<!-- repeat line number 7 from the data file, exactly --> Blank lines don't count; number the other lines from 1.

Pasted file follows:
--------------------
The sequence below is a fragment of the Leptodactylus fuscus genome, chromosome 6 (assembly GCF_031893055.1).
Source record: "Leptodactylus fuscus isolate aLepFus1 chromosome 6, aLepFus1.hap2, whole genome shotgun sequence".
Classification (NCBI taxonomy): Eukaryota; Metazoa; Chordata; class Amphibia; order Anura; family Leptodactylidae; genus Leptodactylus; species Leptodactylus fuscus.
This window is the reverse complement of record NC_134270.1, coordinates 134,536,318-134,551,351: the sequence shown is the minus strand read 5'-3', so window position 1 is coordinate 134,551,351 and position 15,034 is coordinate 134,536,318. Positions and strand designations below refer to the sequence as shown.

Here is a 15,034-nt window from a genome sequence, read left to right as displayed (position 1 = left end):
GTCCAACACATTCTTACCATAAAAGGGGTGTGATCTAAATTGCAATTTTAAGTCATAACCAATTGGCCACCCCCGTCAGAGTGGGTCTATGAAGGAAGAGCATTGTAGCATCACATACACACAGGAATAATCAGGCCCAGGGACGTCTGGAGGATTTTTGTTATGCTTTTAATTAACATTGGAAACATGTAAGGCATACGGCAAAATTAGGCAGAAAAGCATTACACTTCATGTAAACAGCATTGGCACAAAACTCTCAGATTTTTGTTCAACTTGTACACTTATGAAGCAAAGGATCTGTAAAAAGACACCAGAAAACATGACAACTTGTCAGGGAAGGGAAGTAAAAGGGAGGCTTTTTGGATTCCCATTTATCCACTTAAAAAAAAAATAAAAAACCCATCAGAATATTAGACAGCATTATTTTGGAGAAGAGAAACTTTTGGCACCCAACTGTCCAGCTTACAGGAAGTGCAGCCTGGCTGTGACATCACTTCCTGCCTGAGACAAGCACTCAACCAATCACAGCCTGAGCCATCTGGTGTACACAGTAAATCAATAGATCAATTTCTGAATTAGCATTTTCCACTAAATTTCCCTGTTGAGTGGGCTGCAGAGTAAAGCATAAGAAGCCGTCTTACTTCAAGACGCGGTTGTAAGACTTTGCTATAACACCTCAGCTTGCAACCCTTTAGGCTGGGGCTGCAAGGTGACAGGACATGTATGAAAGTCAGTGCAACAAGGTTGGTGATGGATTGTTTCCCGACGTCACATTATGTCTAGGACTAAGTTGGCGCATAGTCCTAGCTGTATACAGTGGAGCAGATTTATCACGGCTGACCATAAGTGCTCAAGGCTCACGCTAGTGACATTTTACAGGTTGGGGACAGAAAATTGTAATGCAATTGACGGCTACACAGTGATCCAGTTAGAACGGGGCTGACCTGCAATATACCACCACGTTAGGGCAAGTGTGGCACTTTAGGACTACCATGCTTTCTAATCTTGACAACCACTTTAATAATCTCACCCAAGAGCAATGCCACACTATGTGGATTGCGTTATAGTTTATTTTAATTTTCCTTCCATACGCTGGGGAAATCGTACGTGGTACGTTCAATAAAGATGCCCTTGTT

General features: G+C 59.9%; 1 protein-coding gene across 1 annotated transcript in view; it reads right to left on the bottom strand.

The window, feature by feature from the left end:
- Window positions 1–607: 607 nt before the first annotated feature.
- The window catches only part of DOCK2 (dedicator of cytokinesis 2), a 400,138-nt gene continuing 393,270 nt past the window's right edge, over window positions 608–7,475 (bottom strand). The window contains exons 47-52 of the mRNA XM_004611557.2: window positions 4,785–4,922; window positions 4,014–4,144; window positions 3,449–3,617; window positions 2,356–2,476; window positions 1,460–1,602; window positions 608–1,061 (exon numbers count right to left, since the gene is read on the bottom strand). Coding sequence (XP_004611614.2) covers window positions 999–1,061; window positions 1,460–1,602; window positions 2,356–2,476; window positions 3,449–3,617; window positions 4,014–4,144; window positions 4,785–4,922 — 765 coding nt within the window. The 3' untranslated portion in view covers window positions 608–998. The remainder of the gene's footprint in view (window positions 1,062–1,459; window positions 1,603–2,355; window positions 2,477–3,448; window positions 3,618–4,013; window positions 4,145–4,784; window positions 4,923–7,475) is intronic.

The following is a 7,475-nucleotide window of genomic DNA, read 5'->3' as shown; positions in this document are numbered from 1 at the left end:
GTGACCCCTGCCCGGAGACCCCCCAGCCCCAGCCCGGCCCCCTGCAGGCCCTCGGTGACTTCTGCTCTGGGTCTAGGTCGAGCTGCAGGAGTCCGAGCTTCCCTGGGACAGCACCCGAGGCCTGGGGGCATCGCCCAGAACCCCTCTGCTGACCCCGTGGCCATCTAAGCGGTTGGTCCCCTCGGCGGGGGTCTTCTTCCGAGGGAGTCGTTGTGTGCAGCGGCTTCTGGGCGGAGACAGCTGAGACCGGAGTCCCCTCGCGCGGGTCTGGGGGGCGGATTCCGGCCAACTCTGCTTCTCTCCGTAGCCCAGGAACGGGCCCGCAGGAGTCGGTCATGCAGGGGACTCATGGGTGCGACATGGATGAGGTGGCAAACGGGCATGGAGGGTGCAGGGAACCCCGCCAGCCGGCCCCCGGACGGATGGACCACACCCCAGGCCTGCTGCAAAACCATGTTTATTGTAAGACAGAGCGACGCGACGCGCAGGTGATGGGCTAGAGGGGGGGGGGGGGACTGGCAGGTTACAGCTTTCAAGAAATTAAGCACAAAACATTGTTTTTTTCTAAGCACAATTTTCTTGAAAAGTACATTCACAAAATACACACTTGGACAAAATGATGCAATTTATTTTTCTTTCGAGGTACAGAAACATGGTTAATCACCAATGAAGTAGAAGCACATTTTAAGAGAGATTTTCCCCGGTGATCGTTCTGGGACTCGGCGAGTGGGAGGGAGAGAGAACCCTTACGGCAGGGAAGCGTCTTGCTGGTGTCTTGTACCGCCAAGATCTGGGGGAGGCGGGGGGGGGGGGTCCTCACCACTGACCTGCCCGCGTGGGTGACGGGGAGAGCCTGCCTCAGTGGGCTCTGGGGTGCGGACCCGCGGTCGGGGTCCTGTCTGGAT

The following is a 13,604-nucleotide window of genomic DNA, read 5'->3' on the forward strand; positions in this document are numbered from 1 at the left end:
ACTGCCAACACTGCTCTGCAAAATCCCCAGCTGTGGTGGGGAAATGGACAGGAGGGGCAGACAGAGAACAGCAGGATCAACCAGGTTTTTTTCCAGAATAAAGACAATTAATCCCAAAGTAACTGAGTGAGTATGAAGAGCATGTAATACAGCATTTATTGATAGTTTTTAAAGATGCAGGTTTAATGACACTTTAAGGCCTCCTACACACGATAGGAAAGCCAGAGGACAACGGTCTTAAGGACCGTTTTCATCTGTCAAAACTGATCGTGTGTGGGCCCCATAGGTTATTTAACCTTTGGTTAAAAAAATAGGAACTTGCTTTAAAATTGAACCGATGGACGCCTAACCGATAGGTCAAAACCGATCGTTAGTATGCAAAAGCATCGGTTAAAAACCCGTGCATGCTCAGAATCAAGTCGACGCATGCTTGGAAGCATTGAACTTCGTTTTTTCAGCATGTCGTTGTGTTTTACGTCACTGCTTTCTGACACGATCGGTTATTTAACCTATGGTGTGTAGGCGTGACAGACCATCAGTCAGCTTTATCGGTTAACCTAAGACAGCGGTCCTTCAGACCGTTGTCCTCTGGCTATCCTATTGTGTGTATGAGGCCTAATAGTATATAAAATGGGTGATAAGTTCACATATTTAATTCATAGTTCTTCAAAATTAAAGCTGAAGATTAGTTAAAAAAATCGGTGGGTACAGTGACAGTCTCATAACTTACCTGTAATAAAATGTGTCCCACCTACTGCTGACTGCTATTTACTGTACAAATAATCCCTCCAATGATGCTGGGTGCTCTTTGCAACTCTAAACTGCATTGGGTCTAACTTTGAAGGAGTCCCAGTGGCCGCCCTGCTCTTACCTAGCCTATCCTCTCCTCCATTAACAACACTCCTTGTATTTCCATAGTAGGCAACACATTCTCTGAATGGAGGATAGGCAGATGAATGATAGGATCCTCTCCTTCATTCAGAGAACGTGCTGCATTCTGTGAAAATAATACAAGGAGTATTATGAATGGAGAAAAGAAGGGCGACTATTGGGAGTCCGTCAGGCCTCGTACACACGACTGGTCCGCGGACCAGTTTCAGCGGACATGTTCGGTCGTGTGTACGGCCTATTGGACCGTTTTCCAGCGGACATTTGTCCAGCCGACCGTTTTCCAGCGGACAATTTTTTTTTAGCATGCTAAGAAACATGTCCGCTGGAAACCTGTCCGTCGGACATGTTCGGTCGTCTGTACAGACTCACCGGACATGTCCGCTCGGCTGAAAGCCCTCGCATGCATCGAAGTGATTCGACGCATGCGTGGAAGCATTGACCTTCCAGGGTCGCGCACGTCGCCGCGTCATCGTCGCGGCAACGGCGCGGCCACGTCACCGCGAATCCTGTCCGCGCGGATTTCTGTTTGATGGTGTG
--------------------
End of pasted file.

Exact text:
General features: G+C 59.9%; 1 protein-coding gene across 1 annotated transcript in view; it reads right to left on the bottom strand.